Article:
Are we really ready to build a human brain in a supercomputer? The boycotting of the Human Brain Project

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The centrepiece of European neuroscience, the Human Brain Project, promised to build a simulation of a human brain in a supercomputer within the next 10 years.  The project is now being boycotted by Europe’s top neuroscientists due to its grandiose claims and internal mismanagement.  Is this ambitious goal really feasible or is neuroscience just not there yet?

The centrepiece of European neuroscience, the Human Brain Project, promised to build a simulation of a human brain in a supercomputer within the next 10 years.  The project is now being boycotted by Europe’s top neuroscientists due to its grandiose claims and internal mismanagement.  Is this ambitious goal really feasible or is neuroscience just not there yet?

Most neuroscientists agree that it is theoretically possible to reproduce an entire functioning human brain in a supercomputer.  In practice, this would allow for the possibility of being able to download your mind onto a computer and live forever as a machine.  For the moment, however, these ideas are closer to wild speculation than to practical science.

If you’re familiar with the Human Brain Project (HBP) though, you could be forgiven for disagreeing.  Last year, Professor Henry Markram of École Polytechnique Fédérale de Lausanne (EPFL) unveiled a project with the ambitious aim of building a simulation of an entire human brain in a supercomputer over the next decade.  In doing so, the project planned to develop a new generation of supercomputers and new treatments for brain diseases – and along the way gain “profound insights into what makes us human”.  The funding bodies were excited by these claims and the project received a 1.2 billion euro investment from the European Commission.  This was to be a “big data” venture along the lines of the Human Genome Project, bringing together 80 research groups to work on the gigantic task of simulating the brain’s 100 billion neurons and 100 trillion connections.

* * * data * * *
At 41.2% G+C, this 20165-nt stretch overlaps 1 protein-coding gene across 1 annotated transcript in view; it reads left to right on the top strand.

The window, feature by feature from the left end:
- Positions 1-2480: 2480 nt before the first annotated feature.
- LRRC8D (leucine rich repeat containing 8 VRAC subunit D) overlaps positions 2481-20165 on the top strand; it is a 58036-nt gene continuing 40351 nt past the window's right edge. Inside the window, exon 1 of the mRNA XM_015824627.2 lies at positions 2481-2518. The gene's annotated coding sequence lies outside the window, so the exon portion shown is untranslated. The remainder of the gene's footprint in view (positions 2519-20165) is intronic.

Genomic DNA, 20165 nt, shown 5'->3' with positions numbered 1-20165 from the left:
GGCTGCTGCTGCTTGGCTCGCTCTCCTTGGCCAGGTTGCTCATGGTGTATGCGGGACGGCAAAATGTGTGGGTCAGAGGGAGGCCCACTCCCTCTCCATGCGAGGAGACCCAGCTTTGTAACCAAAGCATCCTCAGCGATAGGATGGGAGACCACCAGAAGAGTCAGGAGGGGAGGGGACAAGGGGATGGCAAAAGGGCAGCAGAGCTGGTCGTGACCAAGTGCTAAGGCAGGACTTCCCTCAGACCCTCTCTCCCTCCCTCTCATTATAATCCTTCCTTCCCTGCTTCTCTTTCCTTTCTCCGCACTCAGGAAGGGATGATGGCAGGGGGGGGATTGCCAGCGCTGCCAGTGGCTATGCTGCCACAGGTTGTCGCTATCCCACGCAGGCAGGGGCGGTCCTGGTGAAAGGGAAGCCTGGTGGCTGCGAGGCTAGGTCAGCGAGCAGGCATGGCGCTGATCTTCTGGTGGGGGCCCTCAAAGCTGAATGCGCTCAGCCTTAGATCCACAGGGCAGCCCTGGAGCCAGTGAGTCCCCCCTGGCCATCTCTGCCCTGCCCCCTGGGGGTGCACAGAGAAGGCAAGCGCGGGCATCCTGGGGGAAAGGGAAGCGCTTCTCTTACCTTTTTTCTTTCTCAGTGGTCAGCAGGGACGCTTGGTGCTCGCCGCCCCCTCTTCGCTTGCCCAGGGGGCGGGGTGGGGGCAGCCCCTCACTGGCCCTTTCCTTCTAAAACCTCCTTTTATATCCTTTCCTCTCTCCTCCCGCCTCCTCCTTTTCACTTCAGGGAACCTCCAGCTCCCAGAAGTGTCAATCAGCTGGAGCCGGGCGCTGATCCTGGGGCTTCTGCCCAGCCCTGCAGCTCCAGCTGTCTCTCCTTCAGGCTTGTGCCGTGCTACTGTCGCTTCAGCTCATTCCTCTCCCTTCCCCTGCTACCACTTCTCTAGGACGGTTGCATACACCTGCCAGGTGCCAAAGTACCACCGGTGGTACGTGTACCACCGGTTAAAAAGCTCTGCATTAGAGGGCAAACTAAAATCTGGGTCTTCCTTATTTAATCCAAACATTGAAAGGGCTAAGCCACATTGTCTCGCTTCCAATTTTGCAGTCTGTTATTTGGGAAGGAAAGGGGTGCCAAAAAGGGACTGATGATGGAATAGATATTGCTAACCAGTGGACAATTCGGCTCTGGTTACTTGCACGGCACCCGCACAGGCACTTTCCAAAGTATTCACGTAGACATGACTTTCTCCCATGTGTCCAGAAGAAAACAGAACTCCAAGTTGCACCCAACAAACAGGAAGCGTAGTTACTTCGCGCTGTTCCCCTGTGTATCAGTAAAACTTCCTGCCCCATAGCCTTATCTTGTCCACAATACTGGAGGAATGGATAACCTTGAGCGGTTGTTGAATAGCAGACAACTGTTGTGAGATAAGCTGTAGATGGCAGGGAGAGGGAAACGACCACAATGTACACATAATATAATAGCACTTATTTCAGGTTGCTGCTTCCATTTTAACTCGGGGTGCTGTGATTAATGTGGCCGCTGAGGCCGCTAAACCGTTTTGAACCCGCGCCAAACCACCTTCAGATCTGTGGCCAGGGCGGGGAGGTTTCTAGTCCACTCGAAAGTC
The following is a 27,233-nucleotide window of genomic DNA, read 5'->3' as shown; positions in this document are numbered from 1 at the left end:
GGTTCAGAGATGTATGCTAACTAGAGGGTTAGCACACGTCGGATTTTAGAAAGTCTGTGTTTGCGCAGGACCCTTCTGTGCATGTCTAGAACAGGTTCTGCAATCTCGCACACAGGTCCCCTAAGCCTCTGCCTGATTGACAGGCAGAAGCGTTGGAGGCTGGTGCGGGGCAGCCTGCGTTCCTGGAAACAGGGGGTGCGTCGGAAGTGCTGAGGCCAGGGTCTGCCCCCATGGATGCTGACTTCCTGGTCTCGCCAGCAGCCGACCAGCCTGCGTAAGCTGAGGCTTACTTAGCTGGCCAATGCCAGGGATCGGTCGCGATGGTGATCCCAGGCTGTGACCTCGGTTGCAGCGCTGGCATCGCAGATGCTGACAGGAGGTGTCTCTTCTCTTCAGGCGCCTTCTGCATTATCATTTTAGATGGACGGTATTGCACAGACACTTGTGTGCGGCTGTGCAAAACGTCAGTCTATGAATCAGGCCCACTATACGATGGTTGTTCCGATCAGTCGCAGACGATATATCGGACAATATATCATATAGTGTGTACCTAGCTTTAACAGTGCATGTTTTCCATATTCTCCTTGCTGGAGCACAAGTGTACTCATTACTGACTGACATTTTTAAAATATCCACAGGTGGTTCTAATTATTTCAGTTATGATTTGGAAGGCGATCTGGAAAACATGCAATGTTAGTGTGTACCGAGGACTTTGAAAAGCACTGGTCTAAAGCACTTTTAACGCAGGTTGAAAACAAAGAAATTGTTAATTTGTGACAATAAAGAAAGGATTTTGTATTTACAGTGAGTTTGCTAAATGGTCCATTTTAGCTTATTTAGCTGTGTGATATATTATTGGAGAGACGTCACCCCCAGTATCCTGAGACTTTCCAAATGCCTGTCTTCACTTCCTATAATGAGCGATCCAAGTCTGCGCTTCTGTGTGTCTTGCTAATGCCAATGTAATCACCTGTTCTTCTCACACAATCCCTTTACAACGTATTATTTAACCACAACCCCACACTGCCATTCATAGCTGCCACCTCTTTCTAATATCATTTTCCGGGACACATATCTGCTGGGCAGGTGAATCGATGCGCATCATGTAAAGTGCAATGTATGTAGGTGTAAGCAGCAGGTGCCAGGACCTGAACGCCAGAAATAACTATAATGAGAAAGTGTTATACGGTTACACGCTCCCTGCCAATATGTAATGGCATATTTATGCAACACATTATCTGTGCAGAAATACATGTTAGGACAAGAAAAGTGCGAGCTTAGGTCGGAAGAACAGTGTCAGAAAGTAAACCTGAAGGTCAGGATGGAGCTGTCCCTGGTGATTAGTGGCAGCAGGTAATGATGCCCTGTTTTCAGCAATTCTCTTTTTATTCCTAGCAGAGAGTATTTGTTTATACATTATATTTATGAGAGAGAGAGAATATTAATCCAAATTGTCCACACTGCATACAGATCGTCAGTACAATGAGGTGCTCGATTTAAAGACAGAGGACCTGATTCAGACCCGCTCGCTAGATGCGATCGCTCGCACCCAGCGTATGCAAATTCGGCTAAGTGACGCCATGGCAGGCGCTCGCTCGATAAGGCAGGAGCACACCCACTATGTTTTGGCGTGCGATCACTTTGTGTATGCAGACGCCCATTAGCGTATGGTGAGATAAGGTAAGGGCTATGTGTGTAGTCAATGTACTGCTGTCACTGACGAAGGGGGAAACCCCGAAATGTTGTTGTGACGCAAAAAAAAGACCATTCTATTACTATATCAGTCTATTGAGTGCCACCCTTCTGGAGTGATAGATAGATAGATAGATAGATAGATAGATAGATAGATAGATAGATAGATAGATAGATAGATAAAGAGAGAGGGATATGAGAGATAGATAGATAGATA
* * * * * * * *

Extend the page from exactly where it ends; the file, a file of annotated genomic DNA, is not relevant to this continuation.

Within the neuroscience community, however, the project was controversial from the start.  Last week, the concerns of many top figures in European Neuroscience about the HBP were voiced in an open letter to the European Commission, in which over 650 signatories have stated their intention to boycott the project if their concerns are not listened to.  They claim that the project lacks flexibility and openness in the way it distributes its research funding and ask for an independent review to either get the project back on track or to reallocate the funding to individual researchers across Europe.  If the commission fails to adopt these recommendations, many of the top neuroscientists in Europe have stated that they would not apply for funding associated with the HBP in order to boycott the project.

The concerns raised in the letter go beyond management issues, with the signatories questioning the fundamental scientific aims of the project.  The state that they “strongly question whether the goals and implementation of the HBP are adequate to form the nucleus of the collaborative effort in Europe that will further our understanding of the brain”.

Modern neuroscience is a very young field, having existed for barely over a century.  At this stage, we still lack a detailed understanding of how the brain works and, as a result, many neuroscientists feel that the attempt to simulate a human brain is far too premature.  If this is really the case, there’s a lot at stake – 1.2 billion euros of research investment that could go towards more realistic approaches to tackling the goals of understanding the brain and finding cures for brain disorders.  Moreover, if such a high-profile project fails, it could have a lasting impact on further investments into neuroscience research.